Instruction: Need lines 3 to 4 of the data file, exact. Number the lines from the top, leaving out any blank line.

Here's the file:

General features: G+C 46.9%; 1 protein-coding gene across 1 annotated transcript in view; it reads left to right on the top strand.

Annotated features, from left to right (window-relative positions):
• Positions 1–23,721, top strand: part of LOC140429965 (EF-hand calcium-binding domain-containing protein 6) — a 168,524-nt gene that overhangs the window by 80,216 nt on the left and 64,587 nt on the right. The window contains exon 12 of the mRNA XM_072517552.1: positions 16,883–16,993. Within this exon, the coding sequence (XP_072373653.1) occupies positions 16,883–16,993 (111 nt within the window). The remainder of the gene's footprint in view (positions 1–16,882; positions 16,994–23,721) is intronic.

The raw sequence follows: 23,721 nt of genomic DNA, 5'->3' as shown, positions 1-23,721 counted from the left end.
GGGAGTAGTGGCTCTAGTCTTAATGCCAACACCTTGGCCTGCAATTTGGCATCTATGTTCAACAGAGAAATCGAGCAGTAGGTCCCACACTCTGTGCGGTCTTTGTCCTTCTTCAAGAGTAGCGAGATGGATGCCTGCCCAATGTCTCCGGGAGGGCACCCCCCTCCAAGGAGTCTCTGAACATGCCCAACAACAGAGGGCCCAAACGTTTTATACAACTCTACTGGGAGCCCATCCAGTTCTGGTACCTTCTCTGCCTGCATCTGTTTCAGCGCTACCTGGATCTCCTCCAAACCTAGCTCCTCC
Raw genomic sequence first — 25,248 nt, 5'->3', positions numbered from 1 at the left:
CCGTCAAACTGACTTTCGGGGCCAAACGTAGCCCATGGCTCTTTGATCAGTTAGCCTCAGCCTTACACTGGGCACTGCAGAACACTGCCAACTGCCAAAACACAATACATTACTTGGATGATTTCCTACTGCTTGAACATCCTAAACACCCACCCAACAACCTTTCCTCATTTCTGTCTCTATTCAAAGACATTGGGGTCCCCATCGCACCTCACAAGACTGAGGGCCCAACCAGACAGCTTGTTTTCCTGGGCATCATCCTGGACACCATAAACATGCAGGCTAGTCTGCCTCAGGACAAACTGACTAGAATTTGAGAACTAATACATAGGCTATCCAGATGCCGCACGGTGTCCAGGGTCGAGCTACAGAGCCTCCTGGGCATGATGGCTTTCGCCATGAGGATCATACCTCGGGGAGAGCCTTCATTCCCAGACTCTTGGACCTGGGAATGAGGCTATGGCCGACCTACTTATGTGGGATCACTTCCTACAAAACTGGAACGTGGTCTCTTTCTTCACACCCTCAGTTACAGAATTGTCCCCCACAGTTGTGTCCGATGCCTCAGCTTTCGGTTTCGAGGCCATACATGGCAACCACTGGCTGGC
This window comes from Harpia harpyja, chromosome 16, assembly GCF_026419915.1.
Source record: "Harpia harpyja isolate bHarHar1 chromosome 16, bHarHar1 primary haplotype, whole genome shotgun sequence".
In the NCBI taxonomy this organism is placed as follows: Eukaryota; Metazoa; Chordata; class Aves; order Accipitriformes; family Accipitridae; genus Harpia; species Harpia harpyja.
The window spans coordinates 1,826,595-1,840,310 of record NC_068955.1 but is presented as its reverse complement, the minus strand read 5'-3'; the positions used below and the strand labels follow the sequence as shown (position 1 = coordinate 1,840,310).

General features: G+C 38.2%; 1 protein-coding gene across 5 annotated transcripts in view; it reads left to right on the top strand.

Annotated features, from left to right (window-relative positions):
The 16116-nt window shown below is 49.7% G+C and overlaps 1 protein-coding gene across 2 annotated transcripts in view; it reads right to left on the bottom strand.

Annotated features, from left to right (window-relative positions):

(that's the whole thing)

• Positions 1–23,721, top strand: part of LOC140429965 (EF-hand calcium-binding domain-containing protein 6) — a 168,524-nt gene that overhangs the window by 80,216 nt on the left and 64,587 nt on the right. The window contains exon 12 of the mRNA XM_072517552.1: positions 16,883–16,993. Within this exon, the coding sequence (XP_072373653.1) occupies positions 16,883–16,993 (111 nt within the window). The remainder of the gene's footprint in view (positions 1–16,882; positions 16,994–23,721) is intronic.

The raw sequence follows: 23,721 nt of genomic DNA, 5'->3' as shown, positions 1-23,721 counted from the left end.